Rehm To Step Away From Fundraising Role : NPR Public Editor NPR will update its ethics code to clarify how far it reaches.

Rehm To Step Away From Fundraising Role

Diane Rehm
Stephen Voss/Stephen Voss

After the end of March, Diane Rehm, the host of the NPR-distributed The Diane Rehm Show, will no longer participate in fundraising dinners for Compassion & Choices, a non-profit organization that, among other activities, lobbies for changes to state laws to permit medically assisted death.

The decision came out of a conversation last week between Rehm and executives of NPR and WAMU-FM, the Washington, D.C., public radio station that produces Rehm's show.

NPR learned of Rehm's role in the dinners from a Feb. 14 Washington Post article. She will honor her commitment to take part in two more dinners this month but not accept additional requests, said Eric Nuzum, NPR's vice president of programming.

"We came to the right place," Nuzum said.

Rehm said she told the executives that the decision "made me somewhat sad but I totally understand their perspective." After the two upcoming dinners she will not do any more fundraising, she said, but "I will not hide my own feelings" when it comes to discussing the issue.

She added that she had been assured the money raised by the dinners she participated in went to Compassion & Choices' education and assistance efforts, not its lobbying, but the executives were not swayed by that distinction.

As chronicled in an earlier Ombudsman post, such activities would not be permitted under the code of ethics that applies to NPR journalists. But the code does not specifically address employees of programs that are distributed by NPR but produced by other organizations (known as "acquired programming.")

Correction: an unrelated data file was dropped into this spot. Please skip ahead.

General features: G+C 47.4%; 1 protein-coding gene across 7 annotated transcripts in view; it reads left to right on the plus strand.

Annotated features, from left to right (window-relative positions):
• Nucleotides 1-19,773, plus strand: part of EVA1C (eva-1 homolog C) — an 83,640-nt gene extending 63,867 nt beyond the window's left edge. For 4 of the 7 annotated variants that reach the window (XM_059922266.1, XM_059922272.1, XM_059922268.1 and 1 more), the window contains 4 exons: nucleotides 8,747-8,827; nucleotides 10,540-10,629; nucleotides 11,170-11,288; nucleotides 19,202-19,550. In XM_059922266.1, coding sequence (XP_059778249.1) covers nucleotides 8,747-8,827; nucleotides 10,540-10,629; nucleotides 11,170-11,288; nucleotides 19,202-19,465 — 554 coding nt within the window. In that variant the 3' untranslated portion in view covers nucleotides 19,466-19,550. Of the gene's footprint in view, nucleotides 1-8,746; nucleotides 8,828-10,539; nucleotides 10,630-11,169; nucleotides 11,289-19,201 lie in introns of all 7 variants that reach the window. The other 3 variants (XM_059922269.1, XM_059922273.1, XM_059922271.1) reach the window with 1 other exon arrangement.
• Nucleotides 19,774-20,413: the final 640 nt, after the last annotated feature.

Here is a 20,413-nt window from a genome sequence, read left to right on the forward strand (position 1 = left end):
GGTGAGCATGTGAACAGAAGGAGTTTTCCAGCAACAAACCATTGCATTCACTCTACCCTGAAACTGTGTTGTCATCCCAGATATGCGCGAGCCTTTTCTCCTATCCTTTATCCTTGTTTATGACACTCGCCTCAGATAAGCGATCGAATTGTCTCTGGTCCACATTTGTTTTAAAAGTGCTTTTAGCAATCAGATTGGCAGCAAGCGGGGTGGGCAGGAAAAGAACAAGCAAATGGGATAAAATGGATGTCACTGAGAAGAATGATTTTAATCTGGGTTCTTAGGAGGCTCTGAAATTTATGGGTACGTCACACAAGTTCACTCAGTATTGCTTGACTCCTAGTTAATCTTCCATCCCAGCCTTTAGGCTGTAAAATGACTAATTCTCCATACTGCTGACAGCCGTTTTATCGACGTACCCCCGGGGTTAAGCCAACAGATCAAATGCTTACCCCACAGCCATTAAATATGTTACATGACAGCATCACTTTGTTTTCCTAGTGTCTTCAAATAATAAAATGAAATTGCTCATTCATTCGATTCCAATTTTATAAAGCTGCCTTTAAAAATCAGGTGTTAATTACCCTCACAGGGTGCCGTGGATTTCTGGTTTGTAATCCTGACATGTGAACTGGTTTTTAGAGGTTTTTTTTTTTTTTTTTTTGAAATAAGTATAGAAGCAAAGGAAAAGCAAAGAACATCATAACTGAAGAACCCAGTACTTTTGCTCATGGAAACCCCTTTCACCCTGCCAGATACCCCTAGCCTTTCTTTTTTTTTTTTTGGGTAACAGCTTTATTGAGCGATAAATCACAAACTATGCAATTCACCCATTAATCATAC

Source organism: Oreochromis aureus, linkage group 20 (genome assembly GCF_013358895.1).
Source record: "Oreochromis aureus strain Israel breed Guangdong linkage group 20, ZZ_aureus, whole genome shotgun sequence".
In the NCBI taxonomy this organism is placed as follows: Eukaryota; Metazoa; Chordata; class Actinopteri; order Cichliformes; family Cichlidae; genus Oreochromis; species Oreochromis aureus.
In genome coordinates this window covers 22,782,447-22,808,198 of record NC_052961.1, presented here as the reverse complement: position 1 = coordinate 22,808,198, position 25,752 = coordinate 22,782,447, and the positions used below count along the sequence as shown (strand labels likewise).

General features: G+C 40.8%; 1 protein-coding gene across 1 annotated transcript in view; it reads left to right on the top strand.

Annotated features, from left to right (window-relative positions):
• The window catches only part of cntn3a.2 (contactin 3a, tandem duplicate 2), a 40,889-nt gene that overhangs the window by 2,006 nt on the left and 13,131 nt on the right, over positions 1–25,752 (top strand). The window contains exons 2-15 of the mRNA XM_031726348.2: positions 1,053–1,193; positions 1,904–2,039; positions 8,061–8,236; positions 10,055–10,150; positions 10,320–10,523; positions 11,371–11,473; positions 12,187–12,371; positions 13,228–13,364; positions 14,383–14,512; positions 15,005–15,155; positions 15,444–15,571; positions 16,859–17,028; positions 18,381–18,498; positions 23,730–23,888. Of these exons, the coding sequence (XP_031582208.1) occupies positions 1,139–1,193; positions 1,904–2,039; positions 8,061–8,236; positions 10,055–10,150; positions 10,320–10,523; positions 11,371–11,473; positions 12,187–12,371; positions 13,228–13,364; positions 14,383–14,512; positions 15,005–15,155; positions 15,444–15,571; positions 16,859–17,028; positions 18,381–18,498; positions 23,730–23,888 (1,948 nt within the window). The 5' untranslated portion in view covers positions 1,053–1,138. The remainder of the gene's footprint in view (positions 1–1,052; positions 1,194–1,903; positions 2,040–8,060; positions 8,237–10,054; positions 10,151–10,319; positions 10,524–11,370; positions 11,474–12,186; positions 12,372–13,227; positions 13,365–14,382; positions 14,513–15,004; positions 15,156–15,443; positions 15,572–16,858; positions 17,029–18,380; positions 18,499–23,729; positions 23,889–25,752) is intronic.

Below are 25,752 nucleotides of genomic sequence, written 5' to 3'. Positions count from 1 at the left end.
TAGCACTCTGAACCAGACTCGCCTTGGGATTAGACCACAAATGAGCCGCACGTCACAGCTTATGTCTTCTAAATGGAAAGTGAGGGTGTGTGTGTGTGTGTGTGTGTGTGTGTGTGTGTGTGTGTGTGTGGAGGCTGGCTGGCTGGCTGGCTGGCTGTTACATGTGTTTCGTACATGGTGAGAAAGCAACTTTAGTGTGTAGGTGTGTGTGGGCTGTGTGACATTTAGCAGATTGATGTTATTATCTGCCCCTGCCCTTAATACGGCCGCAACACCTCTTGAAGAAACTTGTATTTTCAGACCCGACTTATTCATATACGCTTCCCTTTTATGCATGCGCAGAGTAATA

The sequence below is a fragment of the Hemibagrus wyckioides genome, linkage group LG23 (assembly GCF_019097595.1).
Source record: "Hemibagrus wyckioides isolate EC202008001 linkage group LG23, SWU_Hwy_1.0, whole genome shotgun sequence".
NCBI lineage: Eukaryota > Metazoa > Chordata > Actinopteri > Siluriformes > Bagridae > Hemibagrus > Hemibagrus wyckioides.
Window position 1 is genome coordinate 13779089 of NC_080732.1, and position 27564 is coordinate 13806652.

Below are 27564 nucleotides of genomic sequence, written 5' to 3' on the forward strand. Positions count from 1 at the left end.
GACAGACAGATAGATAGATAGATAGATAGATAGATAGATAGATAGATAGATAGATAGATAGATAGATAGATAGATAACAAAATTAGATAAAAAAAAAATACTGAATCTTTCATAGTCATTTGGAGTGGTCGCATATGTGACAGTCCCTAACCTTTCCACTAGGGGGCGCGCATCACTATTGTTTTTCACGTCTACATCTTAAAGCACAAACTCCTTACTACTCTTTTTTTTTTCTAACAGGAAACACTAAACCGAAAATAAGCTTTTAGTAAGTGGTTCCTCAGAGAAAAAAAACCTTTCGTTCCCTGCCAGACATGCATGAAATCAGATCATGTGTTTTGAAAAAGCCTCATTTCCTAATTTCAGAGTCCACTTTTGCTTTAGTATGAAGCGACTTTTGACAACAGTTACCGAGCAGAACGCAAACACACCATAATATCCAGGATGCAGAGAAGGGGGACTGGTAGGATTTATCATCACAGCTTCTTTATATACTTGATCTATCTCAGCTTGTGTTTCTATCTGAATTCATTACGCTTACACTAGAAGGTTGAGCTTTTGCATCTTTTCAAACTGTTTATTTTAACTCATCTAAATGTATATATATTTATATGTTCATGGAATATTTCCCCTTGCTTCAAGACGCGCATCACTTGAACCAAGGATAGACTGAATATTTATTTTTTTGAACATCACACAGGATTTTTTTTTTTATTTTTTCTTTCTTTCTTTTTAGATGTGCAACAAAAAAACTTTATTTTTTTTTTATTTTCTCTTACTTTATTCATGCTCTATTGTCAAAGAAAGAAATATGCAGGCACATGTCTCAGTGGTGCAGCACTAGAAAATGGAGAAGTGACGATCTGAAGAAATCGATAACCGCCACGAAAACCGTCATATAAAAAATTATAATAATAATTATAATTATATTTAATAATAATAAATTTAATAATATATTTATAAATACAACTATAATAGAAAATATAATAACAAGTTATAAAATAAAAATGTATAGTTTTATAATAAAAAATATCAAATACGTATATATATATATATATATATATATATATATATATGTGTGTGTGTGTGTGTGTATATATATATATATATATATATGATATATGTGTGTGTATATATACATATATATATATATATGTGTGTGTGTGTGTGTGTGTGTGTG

More confusingly, the contracts between NPR and those shows do require them to abide by the code. Furthermore, it's not clear that as a talk show host, Rehm should be held to exactly the same standards as, say, an anchor of one of NPR's newsmagazines.

One good result of the conversation is that NPR plans to update the ethics code with clear guidelines for acquired shows. In addition, Mark Memmott, NPR's standards and practices editor, will look at what elements of the code should apply to which roles. In other words, should Ask Me Another host Ophira Eisenberg, for example, fall under the same guidelines as Morning Edition anchor Steve Inskeep?

Regarding Rehm's show alone, NPR outlined the outcome of the meeting in a statement:

As a talk show host, Diane Rehm is free to express her own opinions alongside people who have different views. This is one of the things her listeners expect, and it allows for empathy, and a lively exchange of ideas. Diane's visibility on end-of-life issues comes from a very recent personal experience but raises important considerations regarding impartiality.

Together with WAMU, the show's producer, we have determined the following:

The Diane Rehm Show will continue to handle end-of-life issues as it does all other newsworthy subjects – giving them no more and no less coverage than the news dictates. If and when the show addresses end-of-life issues, Diane will remind the audience about her personal experience and be transparent about her affiliation with any organization focused on the issue. She has always been candid with her audience. Listeners expect and appreciate this openness.

To further avoid any perception of conflict, Diane has decided that after she honors her commitment to participate in two additional Compassion & Choices dinners this month, she will no longer participate in their fundraising events.

NPR will continue to work with the producers of all the programs we distribute to clarify that our ethics guidelines apply.

I think it's a good outcome.